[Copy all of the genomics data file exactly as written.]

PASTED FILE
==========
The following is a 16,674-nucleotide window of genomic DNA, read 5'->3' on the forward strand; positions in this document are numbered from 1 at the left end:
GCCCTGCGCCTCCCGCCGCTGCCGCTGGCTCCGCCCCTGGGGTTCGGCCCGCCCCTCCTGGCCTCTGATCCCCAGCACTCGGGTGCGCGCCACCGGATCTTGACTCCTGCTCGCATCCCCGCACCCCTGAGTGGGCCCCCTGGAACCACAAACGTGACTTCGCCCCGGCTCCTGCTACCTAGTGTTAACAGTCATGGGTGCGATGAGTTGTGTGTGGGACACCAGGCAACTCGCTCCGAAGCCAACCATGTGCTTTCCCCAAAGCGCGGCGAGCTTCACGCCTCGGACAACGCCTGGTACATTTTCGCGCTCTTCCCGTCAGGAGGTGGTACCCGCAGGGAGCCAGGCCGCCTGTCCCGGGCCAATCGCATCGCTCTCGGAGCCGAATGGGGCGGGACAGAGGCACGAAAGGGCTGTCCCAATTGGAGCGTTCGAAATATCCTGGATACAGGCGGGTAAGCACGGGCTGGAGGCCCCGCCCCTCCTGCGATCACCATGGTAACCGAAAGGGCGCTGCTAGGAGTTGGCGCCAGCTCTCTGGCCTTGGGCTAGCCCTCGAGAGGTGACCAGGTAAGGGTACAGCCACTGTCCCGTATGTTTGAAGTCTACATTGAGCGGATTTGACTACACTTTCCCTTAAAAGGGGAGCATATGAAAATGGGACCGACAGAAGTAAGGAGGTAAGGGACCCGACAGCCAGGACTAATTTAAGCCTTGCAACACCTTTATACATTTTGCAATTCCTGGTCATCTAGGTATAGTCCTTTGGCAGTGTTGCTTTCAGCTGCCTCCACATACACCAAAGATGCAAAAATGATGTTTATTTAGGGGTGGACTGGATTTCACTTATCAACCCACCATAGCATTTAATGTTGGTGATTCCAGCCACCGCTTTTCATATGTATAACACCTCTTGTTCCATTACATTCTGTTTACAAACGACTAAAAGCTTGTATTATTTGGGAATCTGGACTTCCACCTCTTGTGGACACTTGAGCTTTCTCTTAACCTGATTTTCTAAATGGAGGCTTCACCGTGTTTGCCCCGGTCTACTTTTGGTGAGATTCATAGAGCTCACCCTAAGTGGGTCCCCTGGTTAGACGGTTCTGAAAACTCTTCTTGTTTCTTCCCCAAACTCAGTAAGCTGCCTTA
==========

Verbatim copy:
The following is a 16,674-nucleotide window of genomic DNA, read 5'->3' on the forward strand; positions in this document are numbered from 1 at the left end:
GCCCTGCGCCTCCCGCCGCTGCCGCTGGCTCCGCCCCTGGGGTTCGGCCCGCCCCTCCTGGCCTCTGATCCCCAGCACTCGGGTGCGCGCCACCGGATCTTGACTCCTGCTCGCATCCCCGCACCCCTGAGTGGGCCCCCTGGAACCACAAACGTGACTTCGCCCCGGCTCCTGCTACCTAGTGTTAACAGTCATGGGTGCGATGAGTTGTGTGTGGGACACCAGGCAACTCGCTCCGAAGCCAACCATGTGCTTTCCCCAAAGCGCGGCGAGCTTCACGCCTCGGACAACGCCTGGTACATTTTCGCGCTCTTCCCGTCAGGAGGTGGTACCCGCAGGGAGCCAGGCCGCCTGTCCCGGGCCAATCGCATCGCTCTCGGAGCCGAATGGGGCGGGACAGAGGCACGAAAGGGCTGTCCCAATTGGAGCGTTCGAAATATCCTGGATACAGGCGGGTAAGCACGGGCTGGAGGCCCCGCCCCTCCTGCGATCACCATGGTAACCGAAAGGGCGCTGCTAGGAGTTGGCGCCAGCTCTCTGGCCTTGGGCTAGCCCTCGAGAGGTGACCAGGTAAGGGTACAGCCACTGTCCCGTATGTTTGAAGTCTACATTGAGCGGATTTGACTACACTTTCCCTTAAAAGGGGAGCATATGAAAATGGGACCGACAGAAGTAAGGAGGTAAGGGACCCGACAGCCAGGACTAATTTAAGCCTTGCAACACCTTTATACATTTTGCAATTCCTGGTCATCTAGGTATAGTCCTTTGGCAGTGTTGCTTTCAGCTGCCTCCACATACACCAAAGATGCAAAAATGATGTTTATTTAGGGGTGGACTGGATTTCACTTATCAACCCACCATAGCATTTAATGTTGGTGATTCCAGCCACCGCTTTTCATATGTATAACACCTCTTGTTCCATTACATTCTGTTTACAAACGACTAAAAGCTTGTATTATTTGGGAATCTGGACTTCCACCTCTTGTGGACACTTGAGCTTTCTCTTAACCTGATTTTCTAAATGGAGGCTTCACCGTGTTTGCCCCGGTCTACTTTTGGTGAGATTCATAGAGCTCACCCTAAGTGGGTCCCCTGGTTAGACGGTTCTGAAAACTCTTCTTGTTTCTTCCCCAAACTCAGTAAGCTGCCTTA